Smooth muscle cell

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Smooth muscle has elongated spindle shaped cells with a single nucleus. Unlike skeletal muscle, which appears striated when stained and viewed under a light microscope, the contractile filaments in smooth muscle cells aren't arranged in such an ordered, linear way. The contractile proteins are actin and myosin, the same as in skeletal muscle cells.The amount of myosin in smooth muscle cells is considerably less than in cells of skeletal muscle; the ratio of actin to myosin is about 15:1 for smooth muscle, compared to only 2:1. Smooth muscle cells are located within the walls of tubular or hollow organs or vessels for structural support. These can be divided into subtypes of smooth muscle cells; those in the vascular system, respiratory system, intestines, the eye and reproductive organs.

Contraction of smooth muscle is controlled by the autonomic nervous system, meaning its movements are primarily involuntary. However, as opposed to skeletal muscle, it can also be controlled by chemical and physical signals. This means that either an action potential is required to cause a change in membrane potential, or the opening of stretch-mediated ion protein channels; they both bring about contraction.

Smooth muscle cell contraction is regulated by the calcium binding protein calmodulin. When there is an increase in calcium ion concentration, calmodulin attaches to caldesmon, which is an actin-binding protein. Caldesmon normally blocks the myosin-binding sites on actin filaments. As calmodulin attaches to caldesmon it releases actin, causing the myosin heads to bind to the actin filaments. The globular heads that protrude from the myosin molecule bind to the actin filament which forms crossbridges. The myosin moves along the actin and then releases from the actin (also requiring the use of ATP). Contraction is initiated by calcium-regulated phosphorylation of myosin[1]. Apart from calcium ions, smooth muscle activity can also be regulated by external signalling molecules, for example, adrenaline. When adrenaline binds to the receptor and changes its shape, this in turns alters the structure of the G protein that binds to the receptor. This causes an increase of level of cyclic AMP inside the cell, which activates protein kinase. Protein kinase then phosphorylates and inactivates myosin light chain kinase, eventually leading to relaxation of the smooth muscle. Smooth muscle contraction is significantly slower than skeletal muscle contraction. It usually takes nearly a second whereas skeletal muscle takes a few milliseconds[2][3][4]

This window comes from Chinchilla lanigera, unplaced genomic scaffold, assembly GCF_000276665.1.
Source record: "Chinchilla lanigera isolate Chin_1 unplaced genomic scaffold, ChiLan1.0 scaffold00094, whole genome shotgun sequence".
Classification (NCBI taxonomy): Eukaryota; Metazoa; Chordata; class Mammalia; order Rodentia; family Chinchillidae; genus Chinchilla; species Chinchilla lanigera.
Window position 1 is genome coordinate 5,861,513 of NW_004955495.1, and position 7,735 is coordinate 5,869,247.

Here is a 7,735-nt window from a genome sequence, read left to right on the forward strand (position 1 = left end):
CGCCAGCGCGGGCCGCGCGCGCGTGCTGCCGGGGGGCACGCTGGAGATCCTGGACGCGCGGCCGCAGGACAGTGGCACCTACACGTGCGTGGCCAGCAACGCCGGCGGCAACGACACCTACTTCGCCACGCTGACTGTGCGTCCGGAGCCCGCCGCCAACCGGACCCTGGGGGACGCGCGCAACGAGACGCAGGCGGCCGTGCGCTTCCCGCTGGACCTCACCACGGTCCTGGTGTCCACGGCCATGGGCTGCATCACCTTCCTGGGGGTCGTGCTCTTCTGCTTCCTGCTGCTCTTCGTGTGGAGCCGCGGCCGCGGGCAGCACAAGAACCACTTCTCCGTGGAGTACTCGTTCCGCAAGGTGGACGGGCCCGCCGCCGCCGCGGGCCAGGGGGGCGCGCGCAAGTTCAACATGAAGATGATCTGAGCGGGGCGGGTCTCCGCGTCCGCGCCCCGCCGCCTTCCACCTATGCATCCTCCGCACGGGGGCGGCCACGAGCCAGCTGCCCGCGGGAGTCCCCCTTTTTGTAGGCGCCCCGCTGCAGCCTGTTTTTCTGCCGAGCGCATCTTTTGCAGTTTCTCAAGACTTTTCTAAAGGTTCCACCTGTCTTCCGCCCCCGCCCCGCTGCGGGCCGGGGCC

References

  1. Walter F. Boron, E. L. (2009). Medical Physiology (2nd ed.). Philadelphia: Saunders Elsevier.
  2. Alberts, B. (2002). Molecular biology of the cell (4th ed.). New York: Garland Science.
  3. American Physiology Society. Advances in Physiology Education: Smooth Muscle Contraction and Relaxation (2014) Available at: http://advan.physiology.org/content/27/4/201
  4. Silverthorn D, Johnson B, Ober W and Silverthorn C. (2012) Human Physiology: An Integrated Approach. 6th Edition
 


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